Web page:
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Han Wook Kang  (Kang HW) 1 Article
Activin A Converts Pancreatic Ductal Cells into Insulin-Secreting Cells.
Kyoung Hee Lee, Mi Kyung Park, Han Wook Kang, Hyun Jin Kim, In Kyung Jeong, Hyung Joon Yoo, Jae Hoon Jeong, Yong Ki Min, Myung Shik Lee, Kwang Won Kim, Moon Kyu Lee
Korean Diabetes J. 2004;28(1):20-27.   Published online February 1, 2004
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BACKGROUND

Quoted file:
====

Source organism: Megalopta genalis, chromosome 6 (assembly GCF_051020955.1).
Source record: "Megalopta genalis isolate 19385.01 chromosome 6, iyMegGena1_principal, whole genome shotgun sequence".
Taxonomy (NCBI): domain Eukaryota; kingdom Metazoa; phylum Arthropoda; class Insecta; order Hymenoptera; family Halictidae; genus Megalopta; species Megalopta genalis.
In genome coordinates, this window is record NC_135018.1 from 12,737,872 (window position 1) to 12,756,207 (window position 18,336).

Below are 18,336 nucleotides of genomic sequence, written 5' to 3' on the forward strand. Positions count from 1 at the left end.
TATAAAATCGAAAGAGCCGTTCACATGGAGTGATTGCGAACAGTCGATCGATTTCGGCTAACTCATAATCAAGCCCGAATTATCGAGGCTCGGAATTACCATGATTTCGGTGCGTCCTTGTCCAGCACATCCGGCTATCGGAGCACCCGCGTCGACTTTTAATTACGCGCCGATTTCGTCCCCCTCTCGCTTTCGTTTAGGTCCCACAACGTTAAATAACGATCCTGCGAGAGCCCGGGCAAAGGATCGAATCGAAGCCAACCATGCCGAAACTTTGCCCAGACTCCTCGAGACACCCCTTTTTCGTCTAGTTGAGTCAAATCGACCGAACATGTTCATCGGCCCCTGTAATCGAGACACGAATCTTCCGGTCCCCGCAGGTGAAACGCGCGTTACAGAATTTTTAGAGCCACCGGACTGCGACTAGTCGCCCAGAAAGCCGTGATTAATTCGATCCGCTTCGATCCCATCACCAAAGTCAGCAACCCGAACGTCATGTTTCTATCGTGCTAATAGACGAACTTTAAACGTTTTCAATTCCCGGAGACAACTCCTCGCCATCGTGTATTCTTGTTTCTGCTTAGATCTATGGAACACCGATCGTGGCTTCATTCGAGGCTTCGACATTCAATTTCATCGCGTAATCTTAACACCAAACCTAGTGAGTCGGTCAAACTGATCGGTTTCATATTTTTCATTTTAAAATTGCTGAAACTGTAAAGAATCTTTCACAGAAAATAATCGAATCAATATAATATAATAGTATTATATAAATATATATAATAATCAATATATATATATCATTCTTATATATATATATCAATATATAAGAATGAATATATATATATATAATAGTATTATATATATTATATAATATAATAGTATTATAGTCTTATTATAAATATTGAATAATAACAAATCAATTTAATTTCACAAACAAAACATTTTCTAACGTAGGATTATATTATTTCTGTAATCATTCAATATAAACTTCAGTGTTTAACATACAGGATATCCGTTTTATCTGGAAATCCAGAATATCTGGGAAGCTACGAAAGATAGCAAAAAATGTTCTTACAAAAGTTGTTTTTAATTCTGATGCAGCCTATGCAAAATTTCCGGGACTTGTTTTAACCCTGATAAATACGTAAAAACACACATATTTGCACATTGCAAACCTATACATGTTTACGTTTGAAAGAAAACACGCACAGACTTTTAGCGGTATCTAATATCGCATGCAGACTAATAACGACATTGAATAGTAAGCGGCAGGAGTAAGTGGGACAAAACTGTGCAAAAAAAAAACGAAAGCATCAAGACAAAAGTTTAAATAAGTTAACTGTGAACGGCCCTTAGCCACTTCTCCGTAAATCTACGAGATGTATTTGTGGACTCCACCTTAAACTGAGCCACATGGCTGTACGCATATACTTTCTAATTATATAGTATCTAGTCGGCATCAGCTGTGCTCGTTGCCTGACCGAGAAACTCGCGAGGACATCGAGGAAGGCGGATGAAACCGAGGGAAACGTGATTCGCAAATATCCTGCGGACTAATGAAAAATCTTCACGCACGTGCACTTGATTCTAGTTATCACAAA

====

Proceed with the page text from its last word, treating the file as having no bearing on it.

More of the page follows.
Islet transplantation as a potential treatment for diabetes has been investigated extensively over the past years. One of the major limitations to successful islet transplantation is shortage of insulin-producing tissue, which has stimulated the search for alternative sources, and recently, attention has been focused on the possible use of controlled differentiation of stem cells to obtain specialized cells useful in treating many diseases. It is currently believed that pancreatic progenitor or stem cells exist in the ductal cell population. Activin A is a member of the TGFbeta superfamily, which can block the exocrine pancreatic development and potentiate the endocrine development of the pancreas. In this study, whether activin A could expand and/or differentiate the ductal cells into insulin-producing cells was examined. METHODS: From a collagenase P digested pancreas, ductal tissue was cultured under conditions that allowed expansion as a monolayer, where the cells were overlaid with a rat tail collagen I-coated dish. Activin A cDNA was transfected into rat ductal cells by using Lipofectamine, and the insulin secretion, content and differentiation markers examined. RESULT: The clumps of ductal tissue adhered to the dish 24 hr later, and formed a complete monolayer after 3 days of culture. Activin A overexpression significantly increased both the insulin secretion and content from the ductal cells. The glucose(16.7mM)-induced insulin secretion was also significantly increased. Immunohistochemistry and RT-PCR analyses revealed expression of PDX-1, as well as insulin & GLUT2. CONCLUSION: Activin A overexpression could potentiate the differentiation of pancreatic ductal cells, which might provide a potential new source of cinsulin- producing cells for transplantation

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